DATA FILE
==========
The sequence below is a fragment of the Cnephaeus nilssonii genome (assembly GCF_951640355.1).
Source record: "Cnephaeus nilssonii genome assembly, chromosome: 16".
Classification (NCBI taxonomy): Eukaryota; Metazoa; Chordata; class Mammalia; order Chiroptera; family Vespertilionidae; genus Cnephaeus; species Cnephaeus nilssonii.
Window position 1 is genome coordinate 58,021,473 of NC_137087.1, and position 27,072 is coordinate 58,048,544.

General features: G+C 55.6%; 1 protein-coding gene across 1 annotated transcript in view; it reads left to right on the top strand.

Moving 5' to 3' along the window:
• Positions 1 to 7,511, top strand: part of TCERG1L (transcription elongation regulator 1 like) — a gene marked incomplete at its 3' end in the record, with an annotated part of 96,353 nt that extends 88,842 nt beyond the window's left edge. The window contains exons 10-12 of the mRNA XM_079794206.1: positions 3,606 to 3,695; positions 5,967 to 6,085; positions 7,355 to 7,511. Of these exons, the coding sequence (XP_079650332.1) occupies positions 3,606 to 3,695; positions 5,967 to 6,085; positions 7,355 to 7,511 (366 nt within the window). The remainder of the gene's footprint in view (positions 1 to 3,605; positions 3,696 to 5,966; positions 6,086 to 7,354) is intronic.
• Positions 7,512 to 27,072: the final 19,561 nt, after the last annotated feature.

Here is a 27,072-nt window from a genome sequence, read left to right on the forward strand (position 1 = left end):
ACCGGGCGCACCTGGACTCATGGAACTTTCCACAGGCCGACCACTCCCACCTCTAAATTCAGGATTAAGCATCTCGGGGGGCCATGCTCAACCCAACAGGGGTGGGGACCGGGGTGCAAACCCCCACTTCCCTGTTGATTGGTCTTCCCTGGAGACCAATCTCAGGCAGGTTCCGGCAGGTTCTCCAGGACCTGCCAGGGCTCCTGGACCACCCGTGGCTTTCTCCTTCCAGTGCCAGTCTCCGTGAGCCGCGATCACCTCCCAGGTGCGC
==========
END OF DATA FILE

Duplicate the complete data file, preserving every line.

The sequence below is a fragment of the Cnephaeus nilssonii genome (assembly GCF_951640355.1).
Source record: "Cnephaeus nilssonii genome assembly, chromosome: 16".
Classification (NCBI taxonomy): Eukaryota; Metazoa; Chordata; class Mammalia; order Chiroptera; family Vespertilionidae; genus Cnephaeus; species Cnephaeus nilssonii.
Window position 1 is genome coordinate 58,021,473 of NC_137087.1, and position 27,072 is coordinate 58,048,544.

General features: G+C 55.6%; 1 protein-coding gene across 1 annotated transcript in view; it reads left to right on the top strand.

Moving 5' to 3' along the window:
• Positions 1 to 7,511, top strand: part of TCERG1L (transcription elongation regulator 1 like) — a gene marked incomplete at its 3' end in the record, with an annotated part of 96,353 nt that extends 88,842 nt beyond the window's left edge. The window contains exons 10-12 of the mRNA XM_079794206.1: positions 3,606 to 3,695; positions 5,967 to 6,085; positions 7,355 to 7,511. Of these exons, the coding sequence (XP_079650332.1) occupies positions 3,606 to 3,695; positions 5,967 to 6,085; positions 7,355 to 7,511 (366 nt within the window). The remainder of the gene's footprint in view (positions 1 to 3,605; positions 3,696 to 5,966; positions 6,086 to 7,354) is intronic.
• Positions 7,512 to 27,072: the final 19,561 nt, after the last annotated feature.

Here is a 27,072-nt window from a genome sequence, read left to right on the forward strand (position 1 = left end):
ACCGGGCGCACCTGGACTCATGGAACTTTCCACAGGCCGACCACTCCCACCTCTAAATTCAGGATTAAGCATCTCGGGGGGCCATGCTCAACCCAACAGGGGTGGGGACCGGGGTGCAAACCCCCACTTCCCTGTTGATTGGTCTTCCCTGGAGACCAATCTCAGGCAGGTTCCGGCAGGTTCTCCAGGACCTGCCAGGGCTCCTGGACCACCCGTGGCTTTCTCCTTCCAGTGCCAGTCTCCGTGAGCCGCGATCACCTCCCAGGTGCGC